God of Love, Pt. 1
What Is the Good News of Yeshua? (Part 20)
At long last, the people of Israel had returned to their homeland, now a broken and castaway nation. Though they managed to rebuild both Jerusalem and the House of God, they nevertheless remained under the thumb of external subjugation, governed by a succession of warring, foreign empires. Under the influence of their ungodly occupiers, many of the people held onto and adopted foreign customs alien to the will and word of God. They spawned the corruption of their own priesthood, endured the installation of puppet kings, and formed competing segments of a new legalistic, Temple-less Jewish religion—a religion that had been imported from their excursion into exile. The kingdom of Israel—the nation of God’s covenant people—was barely more than an empty shell.
“But when the fullness of time came, God sent forth His Son (having come from a woman)…” (Galatians 4:4, mjlt)
With echoes of an ancient past, God once again placed His people’s future in the lap of obscurity. In one of Israel’s unremarkable towns, God chose for Himself an unremarkable man… one who just happened to be the descendant of the kind of men that patriarchs and kings and saviors are made of. But when this insignificant carpenter found His virgin betrothed-one with child, it would take an angelic appearance to convince Him of what the God of Creation was about to do. The Word, through whom everyone and everything had been made since the beginning, would now Himself be miraculously made… a human being (John 1:1-3,14).
He would be a son of Adam, a son of Abraham, and a son of David (Matthew 1:1). This great “Son of the Highest” would ascend to “the throne of David His father,” and through Him, the God of Redemption would restore that failed and broken covenantal line. As the eternal King of the Jews, He will “reign over the house of Jacob to the ages,” and of His awesome and everlasting reign “there will be no end” (Luke 1:32-33). This is the One whom Israel had been waiting for: a King, “a Savior—who is Messiah, the Master” (Luke 2:11). And because this One would not simply save His people, but “save [them] from their sins” (Matthew 1:21), His Name would be called…
For His first three decades, Israel’s humble King would live the normal, unassuming life of a Jewish tradesman’s son. He was circumcised on the eighth day according to the covenant of the Torah (Luke 2:21), given the redemption of the firstborn at the Temple (2:22ff), and lived in obedient submission to His dutiful and faithful parents (2:51). As Yeshua grew, the young man continued to advance in wisdom and stature. Israel’s hidden Messiah would find favor both with God and with men (2:52).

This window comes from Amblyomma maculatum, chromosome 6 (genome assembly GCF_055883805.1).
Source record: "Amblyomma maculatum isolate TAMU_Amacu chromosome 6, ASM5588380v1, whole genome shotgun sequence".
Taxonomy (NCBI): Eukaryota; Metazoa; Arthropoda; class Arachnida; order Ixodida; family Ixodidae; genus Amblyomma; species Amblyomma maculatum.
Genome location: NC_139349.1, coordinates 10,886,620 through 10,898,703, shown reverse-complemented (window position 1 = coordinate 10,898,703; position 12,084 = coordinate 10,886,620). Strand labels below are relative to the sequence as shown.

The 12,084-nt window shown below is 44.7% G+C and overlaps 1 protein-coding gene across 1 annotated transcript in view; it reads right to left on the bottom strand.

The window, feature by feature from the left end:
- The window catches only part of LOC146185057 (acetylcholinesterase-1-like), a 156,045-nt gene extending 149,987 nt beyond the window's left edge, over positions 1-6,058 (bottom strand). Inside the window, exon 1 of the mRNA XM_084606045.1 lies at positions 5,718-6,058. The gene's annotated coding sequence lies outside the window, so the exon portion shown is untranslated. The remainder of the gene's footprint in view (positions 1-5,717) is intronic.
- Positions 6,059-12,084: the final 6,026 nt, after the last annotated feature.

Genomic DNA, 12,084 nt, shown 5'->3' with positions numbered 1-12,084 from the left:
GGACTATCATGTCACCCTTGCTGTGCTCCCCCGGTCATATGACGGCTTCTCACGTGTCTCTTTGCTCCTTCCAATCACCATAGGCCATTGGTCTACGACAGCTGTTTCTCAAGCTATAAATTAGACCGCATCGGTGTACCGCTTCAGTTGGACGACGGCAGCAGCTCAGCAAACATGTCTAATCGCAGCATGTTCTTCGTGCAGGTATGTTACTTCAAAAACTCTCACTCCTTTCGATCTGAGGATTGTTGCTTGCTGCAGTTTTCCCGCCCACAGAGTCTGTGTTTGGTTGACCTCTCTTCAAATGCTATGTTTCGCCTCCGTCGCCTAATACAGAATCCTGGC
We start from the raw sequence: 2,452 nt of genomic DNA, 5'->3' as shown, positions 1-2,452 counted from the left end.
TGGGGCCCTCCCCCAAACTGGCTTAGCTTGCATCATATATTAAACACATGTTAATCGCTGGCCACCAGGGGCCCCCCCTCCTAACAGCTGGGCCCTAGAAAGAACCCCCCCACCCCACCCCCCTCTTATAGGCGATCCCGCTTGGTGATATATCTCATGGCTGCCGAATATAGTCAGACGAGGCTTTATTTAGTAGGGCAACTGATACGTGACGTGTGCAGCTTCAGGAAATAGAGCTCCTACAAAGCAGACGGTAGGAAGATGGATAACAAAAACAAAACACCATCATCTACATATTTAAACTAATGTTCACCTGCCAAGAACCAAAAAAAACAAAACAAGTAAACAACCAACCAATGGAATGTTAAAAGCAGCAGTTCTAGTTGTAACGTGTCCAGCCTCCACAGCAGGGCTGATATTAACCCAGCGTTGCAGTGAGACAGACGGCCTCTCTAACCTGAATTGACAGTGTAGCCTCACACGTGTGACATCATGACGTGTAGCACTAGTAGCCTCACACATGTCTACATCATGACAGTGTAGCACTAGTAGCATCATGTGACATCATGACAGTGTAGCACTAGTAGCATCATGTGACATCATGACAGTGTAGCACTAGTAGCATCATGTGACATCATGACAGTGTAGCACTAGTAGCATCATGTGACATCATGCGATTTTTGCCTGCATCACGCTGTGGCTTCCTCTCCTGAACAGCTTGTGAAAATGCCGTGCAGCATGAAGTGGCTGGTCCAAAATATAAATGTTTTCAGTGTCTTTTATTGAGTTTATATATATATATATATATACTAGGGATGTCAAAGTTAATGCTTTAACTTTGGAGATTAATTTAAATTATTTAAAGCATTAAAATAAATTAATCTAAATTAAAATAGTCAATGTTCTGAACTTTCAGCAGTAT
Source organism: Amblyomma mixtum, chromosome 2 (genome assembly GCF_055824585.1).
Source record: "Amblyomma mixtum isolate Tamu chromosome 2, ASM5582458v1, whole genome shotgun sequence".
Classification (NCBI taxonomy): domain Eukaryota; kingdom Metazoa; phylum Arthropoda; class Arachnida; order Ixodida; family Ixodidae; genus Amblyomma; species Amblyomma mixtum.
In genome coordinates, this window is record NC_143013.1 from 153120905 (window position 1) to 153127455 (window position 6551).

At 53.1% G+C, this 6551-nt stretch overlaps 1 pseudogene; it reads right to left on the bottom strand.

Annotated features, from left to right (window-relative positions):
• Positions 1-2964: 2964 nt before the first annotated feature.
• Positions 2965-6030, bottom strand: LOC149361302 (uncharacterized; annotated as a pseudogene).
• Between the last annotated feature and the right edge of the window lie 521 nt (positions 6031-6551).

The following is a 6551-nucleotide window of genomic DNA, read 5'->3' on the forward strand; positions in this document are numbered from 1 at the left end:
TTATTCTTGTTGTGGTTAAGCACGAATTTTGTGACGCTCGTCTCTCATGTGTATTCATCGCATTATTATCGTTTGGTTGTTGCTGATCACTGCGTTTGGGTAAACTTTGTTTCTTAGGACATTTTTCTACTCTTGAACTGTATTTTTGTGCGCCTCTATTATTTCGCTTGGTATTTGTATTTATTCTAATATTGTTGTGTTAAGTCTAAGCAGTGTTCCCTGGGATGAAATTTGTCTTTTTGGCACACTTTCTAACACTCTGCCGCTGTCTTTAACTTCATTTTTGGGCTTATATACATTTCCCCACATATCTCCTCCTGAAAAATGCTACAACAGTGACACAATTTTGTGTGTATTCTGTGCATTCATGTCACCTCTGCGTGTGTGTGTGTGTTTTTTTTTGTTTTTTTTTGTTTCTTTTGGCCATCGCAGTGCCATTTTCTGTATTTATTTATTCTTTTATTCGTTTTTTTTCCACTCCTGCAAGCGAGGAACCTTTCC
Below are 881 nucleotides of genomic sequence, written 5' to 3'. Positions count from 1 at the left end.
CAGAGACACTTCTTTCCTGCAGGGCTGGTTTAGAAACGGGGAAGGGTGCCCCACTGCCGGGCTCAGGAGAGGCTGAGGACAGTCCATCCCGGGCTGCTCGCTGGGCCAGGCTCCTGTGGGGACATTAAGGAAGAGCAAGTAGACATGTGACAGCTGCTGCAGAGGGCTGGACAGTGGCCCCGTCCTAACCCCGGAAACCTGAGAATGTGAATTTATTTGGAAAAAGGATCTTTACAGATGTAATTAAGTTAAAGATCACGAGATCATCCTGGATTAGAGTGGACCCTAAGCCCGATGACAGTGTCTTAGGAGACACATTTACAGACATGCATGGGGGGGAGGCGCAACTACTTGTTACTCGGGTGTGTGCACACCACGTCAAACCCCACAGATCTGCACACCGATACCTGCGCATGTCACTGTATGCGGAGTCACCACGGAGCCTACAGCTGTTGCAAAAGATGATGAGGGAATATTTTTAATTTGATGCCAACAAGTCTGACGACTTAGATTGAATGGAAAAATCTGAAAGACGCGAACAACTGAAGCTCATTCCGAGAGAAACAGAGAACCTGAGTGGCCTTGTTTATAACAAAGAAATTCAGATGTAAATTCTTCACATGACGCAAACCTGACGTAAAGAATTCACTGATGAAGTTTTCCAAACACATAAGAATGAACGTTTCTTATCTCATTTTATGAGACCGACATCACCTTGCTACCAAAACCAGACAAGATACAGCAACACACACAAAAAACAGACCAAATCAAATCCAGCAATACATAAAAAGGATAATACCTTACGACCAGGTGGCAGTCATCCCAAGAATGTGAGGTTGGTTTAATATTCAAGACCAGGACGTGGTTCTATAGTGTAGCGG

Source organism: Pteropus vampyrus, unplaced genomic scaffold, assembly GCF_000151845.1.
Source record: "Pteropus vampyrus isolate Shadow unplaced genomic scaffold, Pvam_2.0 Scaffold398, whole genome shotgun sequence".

When He was about thirty years old, Yeshua seemingly burst onto the public scene. He began to proclaim a message to the people of Israel concerning some kind of “Good News”—saying that the Kingdom of God was at hand, but that they must repent of their ungodly ways (Mark 1:15) and be spiritually born again (John 3:3ff). Everywhere He traveled, He declared liberty from a bondage that many didn’t even know they had—teaching that everyone who sins is a slave to it, but that the truth of His word would make them free (8:32ff). Reports of this powerful new voice quickly spread throughout the surrounding region, as He spoke also at the Temple and in the synagogues. As He stood up to read on one particular Sabbath, having unrolled the scroll of the prophet Isaiah, He read aloud,
Did this post bless you?
“The [Spirit] of Adonai is upon me,
Because He anointed me
To proclaim Good News to the poor;
Sent me to proclaim release to captives,
And receiving of sight to the blind;
To send out the bruised with release;
To proclaim the acceptable year of Adonai.”
(Luke 4:18-19, mjlt)
“And having folded the scroll, having given it back to the attendant, He sat down [and] began to say to them, ‘Today this Scripture has been fulfilled in your ears.’ [And all] were in wonder at the favorable words that were coming out of His mouth” (Luke 4:20-22). And from that moment, the God of Revelation began to make His plans clear—everything written about the Messiah in the Torah, the Prophets and the Psalms was finally about to be fully revealed.
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